Mana Acoustics Racks / Bright Star IsoNodes Decoupling >> Custom Silent Media Server >> Halide Bridge USB (with AQVOX USB power) >> Pedja Rogic's Audial Model S DAC + Pioneer PL-71 turntable / Vista Audio phono-1 mk II / Denon PCL-5 headshell / Reson Reca >> LFD DLS >> LFD PA2M (SE) >> Royd RR3s.

  6. #6
    Join Date: Aug 2009

    Location: Staffordshire, England

    Posts: 20,746
    I'm Martin.


    How 'loud' it sounds depends on how much distortion is present on the signal. So with a really powerful amp and very capable speakers you will deafen yourself before you ever think that you need to be turning it down.

    Position of the volume control on the amp is irrelevant. Most amps will be at full out put around half way round in any case. the dB scale on some amps is also meaningless since you don't know what their reference is and even if you did it will differ from one amp to another.

    Most domestic home cinema amps will start clipping way before that, so it will sound bad and most people will turn it down at that point anyway. There is always an exception like a pal of mine who would whack his system up into severe distortion for entire listening sessions. He now has tinnitus as a result. But you do have to be pretty daft to do that. It won't happen by accident unless your amps have some very serious reserves of clean power.

    Current Lash Up:

    Technics SL1200P CD Player * NVA P90SA passive pre / Krell KSA50S Power amp * JM Lab Electra 926 loudspeakers *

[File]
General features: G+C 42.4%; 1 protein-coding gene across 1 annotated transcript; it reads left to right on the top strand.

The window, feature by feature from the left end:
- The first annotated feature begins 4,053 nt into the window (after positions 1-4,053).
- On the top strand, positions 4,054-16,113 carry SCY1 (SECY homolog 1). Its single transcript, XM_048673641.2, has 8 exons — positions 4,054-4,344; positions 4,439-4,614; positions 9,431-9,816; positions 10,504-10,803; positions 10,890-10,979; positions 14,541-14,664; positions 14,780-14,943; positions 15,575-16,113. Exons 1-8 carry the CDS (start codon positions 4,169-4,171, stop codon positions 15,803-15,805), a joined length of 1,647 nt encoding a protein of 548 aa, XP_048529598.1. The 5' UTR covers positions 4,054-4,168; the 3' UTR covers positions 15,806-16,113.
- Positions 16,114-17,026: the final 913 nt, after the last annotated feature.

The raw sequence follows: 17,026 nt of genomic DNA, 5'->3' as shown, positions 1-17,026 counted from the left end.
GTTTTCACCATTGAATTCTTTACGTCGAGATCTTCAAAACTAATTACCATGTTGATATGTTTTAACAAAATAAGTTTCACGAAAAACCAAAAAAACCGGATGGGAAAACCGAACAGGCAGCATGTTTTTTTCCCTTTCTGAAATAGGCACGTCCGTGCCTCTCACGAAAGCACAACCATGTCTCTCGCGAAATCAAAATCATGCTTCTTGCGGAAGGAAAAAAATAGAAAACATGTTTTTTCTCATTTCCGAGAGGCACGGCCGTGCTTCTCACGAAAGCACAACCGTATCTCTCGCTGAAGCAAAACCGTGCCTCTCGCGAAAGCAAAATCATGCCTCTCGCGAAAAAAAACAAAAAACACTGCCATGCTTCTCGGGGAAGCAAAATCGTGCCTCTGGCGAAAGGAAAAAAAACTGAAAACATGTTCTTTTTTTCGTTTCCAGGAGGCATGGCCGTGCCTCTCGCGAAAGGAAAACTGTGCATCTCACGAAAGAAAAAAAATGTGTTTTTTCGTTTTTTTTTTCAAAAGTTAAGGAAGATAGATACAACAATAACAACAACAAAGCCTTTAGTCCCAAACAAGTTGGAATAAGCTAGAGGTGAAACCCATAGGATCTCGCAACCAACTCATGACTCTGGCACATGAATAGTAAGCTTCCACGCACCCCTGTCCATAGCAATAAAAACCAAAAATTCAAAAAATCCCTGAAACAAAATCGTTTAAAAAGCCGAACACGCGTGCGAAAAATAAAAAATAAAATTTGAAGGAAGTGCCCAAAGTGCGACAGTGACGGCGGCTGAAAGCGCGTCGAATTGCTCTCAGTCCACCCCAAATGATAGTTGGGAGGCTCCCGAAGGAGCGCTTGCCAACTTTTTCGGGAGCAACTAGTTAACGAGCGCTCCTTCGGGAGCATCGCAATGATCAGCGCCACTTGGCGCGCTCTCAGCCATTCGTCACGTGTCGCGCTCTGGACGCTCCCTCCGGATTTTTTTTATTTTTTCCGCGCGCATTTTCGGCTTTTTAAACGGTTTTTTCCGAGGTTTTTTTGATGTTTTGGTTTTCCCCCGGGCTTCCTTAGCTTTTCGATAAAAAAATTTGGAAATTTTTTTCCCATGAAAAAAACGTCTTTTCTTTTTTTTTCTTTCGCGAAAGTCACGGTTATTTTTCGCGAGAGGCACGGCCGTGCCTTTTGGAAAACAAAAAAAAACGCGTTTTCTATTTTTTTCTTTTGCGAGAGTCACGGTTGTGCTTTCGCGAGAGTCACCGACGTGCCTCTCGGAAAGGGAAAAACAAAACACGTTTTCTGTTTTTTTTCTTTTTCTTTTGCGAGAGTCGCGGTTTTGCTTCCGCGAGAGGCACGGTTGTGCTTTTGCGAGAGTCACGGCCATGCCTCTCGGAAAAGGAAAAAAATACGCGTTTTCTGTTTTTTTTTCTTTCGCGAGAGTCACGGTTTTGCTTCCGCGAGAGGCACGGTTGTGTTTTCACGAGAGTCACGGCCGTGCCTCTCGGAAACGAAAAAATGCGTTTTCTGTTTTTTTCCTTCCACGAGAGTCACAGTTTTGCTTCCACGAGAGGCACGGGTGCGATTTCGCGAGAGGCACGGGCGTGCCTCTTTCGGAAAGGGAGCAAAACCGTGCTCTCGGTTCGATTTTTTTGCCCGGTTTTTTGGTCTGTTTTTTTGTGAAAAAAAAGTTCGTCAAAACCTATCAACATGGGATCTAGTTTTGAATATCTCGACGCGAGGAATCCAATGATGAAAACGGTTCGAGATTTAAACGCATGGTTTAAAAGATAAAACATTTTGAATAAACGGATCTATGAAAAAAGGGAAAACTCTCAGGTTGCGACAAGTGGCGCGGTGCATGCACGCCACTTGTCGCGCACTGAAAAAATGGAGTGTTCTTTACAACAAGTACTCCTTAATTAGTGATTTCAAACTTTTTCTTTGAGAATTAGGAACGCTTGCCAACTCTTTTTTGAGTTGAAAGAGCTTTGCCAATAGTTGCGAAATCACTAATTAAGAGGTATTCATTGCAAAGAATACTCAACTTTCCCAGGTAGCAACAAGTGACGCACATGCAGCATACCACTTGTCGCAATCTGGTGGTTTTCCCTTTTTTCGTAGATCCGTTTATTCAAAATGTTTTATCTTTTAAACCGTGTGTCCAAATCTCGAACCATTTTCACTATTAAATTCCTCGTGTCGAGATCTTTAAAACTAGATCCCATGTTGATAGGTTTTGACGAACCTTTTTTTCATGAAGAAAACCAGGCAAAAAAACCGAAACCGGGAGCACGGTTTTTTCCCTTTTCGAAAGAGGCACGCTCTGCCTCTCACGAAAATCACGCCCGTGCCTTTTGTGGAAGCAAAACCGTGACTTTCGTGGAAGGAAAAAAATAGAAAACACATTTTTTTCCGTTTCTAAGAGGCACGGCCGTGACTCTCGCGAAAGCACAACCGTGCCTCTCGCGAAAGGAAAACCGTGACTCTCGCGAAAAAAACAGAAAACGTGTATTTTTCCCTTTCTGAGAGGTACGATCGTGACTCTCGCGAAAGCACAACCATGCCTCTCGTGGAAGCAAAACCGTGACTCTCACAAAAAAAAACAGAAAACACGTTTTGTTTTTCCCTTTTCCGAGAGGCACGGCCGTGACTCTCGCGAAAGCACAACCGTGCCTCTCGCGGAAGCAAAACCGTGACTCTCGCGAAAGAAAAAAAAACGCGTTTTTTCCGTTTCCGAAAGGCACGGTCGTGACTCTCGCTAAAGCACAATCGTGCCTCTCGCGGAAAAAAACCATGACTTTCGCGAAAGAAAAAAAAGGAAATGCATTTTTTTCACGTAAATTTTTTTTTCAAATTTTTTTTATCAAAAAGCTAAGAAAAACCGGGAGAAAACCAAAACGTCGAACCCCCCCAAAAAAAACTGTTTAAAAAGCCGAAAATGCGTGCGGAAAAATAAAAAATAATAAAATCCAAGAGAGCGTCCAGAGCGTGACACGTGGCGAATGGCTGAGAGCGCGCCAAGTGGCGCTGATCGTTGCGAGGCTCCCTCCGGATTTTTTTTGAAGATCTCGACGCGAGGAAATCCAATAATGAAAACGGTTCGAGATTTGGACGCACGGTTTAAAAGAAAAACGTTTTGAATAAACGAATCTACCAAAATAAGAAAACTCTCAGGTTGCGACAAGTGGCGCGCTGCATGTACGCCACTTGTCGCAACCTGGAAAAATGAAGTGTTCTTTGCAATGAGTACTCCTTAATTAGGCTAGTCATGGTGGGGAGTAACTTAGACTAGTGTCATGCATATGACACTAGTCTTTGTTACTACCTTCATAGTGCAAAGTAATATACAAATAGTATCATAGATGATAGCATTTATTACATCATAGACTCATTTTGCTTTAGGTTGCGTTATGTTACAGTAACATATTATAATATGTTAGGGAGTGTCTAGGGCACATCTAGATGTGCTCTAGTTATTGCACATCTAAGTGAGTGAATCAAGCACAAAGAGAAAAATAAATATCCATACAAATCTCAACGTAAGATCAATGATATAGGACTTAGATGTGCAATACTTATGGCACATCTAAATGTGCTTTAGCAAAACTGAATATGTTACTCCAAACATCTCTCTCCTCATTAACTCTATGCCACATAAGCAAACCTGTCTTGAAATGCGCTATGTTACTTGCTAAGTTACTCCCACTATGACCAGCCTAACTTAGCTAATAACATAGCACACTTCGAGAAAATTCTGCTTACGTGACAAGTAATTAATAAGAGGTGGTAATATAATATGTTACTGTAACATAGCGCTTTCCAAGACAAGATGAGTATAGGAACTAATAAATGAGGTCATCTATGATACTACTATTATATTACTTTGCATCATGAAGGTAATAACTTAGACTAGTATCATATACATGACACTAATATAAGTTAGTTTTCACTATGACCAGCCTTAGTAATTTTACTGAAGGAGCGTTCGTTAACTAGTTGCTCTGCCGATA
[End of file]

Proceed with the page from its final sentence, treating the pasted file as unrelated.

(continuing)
'The best I advice I ever received was to always remember that no-one else has any idea what they are doing either.'

  7. #7
    Join Date: Oct 2012

    Location: NE England

    Posts: 4,175
    I'm Jez.


    There is no way of doing it other than using an oscilloscope to check for clipping (or in rare cases some amps have a clipping indicator).

    Volume control position is completely irrelevant as is any sort of display on the amp. A SPL meter is also useless for this.

    The most common problem is tweeters blowing and this is usually because the amp is not powerful enough for the volumes being used and is clipping. This causes ultrasonic distortion at a power level which will blow the tweeter. At such high frequency all this distortion is fed to solely the tweeter and a tweeter on it's own will usually only handle say 10W even if the speaker says "200W power handling" on the back. This is why a clipping indicator can be useful.

    The other speaker blowing issue is the more intuitive "too much power". This can blow any drive unit but bass drivers are the most likely. As pointed out by others above, there is not much you can do beyond common sense and having bit of "mechanical sympathy" by listening out for a speaker under distress, "end stops" being hit by woofer excursion etc...

    It is generally far safer to use an amp rated at say 200W into a speaker rated for 50W than to use an amp of 20W into a speaker rated at 200W. Yes this is counter intuitive... but correct.

    An add-on clipping indicator is not particularly difficult or expensive to make but the problem is it must be adjusted for a particular amp which needs test gear...

  8. #8
    Join Date: Jan 2009

    Location: Sheffield - UK

    Posts: 5,981
    I'm Mark.


    It's entirely as AE writes above.

    100% Analogue

  9. #9
    Join Date: Mar 2017

    Location: Seaford UK

    Posts: 642
    I'm Dennis.


    I disagree with AE about the sound pressure level meter, quite apart from ear protection.

    If you have a specification of maximum spl for a speaker, its use can be a guide, but I agree with what as has been said above; if a speaker is able to produce a high spl without distorting, it is hard for the ear to determine.

  10. #10
    Join Date: Jul 2011

    Location: Northamptonish

    Posts: 1,593
    I'm Peter.


    Quote Originally Posted by Arkless Electronics View Post
    The most common problem is tweeters blowing ...
    You should know, Jez Have you got them fixed, sorry, replaced yet?
    Ping Pong Aficionado